I know you hate pretty much everything I say but all that plus age-old basic advice is to simply not wheel alone. Too much can happen when you're alone in a remote area. With another Jeep you can winch to each other, use pull straps, spot for each other, go for parts, go for help, etc.
You mentioned earlier to me that you don't have the luxury of 50 other Jeeps being with you. First, I seldom have that many either but just one other Jeep would be a wise policy. I don't know about you but one of the soundest recommendations I was told when I first started going offroad was to never wheel alone. Just one friend in another Jeep when you're out in the boondocks can and often will save the day.
You're assuming that I am off-roading for the sake if off-roading. I have been a mountaineer for as long as there have been mountains. The entire reason that I own a Jeep is to get me out to spots that 33" tires weren't getting me to.
My motivation for getting out there that far is solitude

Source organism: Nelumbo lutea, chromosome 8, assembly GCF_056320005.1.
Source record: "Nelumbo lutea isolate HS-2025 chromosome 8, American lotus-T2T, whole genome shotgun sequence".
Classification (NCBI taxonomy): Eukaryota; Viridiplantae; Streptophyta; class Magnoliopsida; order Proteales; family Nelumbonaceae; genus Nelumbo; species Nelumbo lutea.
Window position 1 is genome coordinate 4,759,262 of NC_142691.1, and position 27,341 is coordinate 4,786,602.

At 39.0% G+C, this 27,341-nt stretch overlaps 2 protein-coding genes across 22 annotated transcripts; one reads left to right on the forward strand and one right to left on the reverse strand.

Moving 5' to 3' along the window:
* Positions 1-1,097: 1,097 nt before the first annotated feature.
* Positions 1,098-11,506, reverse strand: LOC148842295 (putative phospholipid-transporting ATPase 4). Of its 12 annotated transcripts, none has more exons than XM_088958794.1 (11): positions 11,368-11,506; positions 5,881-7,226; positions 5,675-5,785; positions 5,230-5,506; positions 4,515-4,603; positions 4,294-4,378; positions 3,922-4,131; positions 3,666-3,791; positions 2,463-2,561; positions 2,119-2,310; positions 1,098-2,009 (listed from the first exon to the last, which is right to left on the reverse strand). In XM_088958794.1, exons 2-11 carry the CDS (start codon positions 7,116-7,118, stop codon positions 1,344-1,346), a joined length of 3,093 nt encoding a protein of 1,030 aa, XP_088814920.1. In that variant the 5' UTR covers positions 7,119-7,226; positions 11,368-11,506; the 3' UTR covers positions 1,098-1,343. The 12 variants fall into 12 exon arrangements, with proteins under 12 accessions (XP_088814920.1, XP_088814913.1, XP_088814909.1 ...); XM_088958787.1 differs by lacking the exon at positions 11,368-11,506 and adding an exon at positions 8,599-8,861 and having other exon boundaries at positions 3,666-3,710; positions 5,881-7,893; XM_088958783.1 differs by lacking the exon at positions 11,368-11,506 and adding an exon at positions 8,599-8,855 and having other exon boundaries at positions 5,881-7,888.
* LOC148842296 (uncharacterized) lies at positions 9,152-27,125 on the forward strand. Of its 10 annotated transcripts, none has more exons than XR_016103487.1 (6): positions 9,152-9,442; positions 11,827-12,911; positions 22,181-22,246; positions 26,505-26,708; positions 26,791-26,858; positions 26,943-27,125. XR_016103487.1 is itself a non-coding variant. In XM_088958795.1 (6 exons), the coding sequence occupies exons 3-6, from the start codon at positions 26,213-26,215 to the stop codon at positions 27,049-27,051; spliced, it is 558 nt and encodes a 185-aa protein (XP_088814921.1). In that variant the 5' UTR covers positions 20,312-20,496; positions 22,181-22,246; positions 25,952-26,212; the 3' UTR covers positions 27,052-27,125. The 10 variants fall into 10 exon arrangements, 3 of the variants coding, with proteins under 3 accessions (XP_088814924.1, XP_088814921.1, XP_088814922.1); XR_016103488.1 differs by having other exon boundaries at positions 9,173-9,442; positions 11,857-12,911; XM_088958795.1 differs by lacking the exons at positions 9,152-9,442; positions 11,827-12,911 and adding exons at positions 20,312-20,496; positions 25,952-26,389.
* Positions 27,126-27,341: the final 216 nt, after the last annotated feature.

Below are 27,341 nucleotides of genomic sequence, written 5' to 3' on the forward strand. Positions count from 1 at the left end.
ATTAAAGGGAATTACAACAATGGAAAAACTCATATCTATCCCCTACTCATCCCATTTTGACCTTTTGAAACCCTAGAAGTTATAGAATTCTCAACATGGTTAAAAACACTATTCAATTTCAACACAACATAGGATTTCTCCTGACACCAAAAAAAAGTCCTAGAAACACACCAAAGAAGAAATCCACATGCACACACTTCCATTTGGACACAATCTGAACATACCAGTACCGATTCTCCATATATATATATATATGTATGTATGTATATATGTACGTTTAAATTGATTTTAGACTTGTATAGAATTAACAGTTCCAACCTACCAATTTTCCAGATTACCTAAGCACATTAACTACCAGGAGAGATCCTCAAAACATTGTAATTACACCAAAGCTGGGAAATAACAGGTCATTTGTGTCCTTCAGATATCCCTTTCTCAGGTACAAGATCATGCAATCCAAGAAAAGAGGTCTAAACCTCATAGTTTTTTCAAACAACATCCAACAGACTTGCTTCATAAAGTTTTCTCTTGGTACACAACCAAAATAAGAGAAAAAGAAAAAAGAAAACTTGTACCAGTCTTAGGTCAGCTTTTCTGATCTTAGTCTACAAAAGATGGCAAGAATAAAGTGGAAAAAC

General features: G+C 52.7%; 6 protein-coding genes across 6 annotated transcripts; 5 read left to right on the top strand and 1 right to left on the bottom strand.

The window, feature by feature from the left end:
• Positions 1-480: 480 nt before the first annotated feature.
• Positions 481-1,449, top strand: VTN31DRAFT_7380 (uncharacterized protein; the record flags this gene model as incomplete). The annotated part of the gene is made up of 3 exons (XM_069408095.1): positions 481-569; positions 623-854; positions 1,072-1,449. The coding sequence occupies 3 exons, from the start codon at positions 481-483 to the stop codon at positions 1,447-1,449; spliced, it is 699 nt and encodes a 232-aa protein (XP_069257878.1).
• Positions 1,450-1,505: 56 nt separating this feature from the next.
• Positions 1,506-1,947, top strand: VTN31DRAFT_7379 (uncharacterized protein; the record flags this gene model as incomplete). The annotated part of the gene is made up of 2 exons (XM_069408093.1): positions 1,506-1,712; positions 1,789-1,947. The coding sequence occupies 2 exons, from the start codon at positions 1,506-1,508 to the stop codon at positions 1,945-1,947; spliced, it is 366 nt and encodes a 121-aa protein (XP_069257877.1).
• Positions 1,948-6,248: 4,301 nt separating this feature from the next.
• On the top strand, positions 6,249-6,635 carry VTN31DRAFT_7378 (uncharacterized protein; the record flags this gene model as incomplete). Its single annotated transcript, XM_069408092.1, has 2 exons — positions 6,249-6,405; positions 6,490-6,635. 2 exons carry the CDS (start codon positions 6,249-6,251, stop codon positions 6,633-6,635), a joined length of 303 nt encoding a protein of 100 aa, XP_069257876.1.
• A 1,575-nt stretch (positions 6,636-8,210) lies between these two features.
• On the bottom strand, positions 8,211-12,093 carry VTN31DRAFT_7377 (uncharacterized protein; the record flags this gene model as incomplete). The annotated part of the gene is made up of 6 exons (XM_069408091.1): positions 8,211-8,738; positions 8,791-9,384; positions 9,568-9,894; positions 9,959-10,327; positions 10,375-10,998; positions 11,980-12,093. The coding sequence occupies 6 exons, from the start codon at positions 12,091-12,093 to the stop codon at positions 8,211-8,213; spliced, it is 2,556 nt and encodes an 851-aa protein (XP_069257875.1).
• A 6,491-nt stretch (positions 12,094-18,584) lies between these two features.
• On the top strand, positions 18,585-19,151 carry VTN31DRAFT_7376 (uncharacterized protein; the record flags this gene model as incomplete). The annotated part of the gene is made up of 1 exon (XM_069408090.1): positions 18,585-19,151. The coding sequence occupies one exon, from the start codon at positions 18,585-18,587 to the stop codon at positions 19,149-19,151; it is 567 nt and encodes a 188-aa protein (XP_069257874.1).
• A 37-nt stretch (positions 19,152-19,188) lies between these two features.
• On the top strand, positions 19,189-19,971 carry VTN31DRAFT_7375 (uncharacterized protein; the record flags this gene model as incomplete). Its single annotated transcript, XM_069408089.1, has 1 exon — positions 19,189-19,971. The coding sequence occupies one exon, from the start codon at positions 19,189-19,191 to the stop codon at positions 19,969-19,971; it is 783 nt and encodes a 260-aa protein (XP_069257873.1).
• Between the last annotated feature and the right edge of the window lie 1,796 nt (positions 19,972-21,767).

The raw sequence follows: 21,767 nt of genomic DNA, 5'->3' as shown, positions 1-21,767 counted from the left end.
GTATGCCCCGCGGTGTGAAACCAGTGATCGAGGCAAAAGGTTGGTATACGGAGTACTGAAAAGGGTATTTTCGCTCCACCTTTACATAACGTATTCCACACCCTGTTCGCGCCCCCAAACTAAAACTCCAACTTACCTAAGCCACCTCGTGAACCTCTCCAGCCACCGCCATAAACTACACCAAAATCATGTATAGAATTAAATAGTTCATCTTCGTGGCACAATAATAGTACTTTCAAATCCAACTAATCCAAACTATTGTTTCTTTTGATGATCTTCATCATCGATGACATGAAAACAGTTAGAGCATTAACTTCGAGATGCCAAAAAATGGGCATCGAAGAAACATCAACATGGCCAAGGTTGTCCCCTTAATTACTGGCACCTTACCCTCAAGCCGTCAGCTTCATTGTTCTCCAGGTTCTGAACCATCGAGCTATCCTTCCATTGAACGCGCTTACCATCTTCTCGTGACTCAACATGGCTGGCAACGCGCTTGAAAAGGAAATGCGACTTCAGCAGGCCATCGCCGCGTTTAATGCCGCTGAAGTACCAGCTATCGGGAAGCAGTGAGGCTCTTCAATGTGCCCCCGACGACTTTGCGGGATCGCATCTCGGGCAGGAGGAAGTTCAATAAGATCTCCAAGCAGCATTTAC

. I drove 3h15m on way yesterday to an area of the Cascades, because that is what it takes out here to get away from civilization and people. The places where my 33" tires would get me to are now overrun with young, dipshit tech yuppies.
I do not get stuck anywhere I go, but I can only take the risks that I feel my Jeep is up to. The issue that I have with you @Jerry Bransford
in this case is that you are talking out of your ass, assuming many things and copying and pasting your boilerplate stance on Hi-Lift jacks that aren't needed in your neck of the desert. You wheel for recreation and have different motivations than me, do realize that not everyone is you. I don't want to hear solutions looking for problems when my Hi-Lift already solves specific problems.
I'll ask you again to not hijack my threads.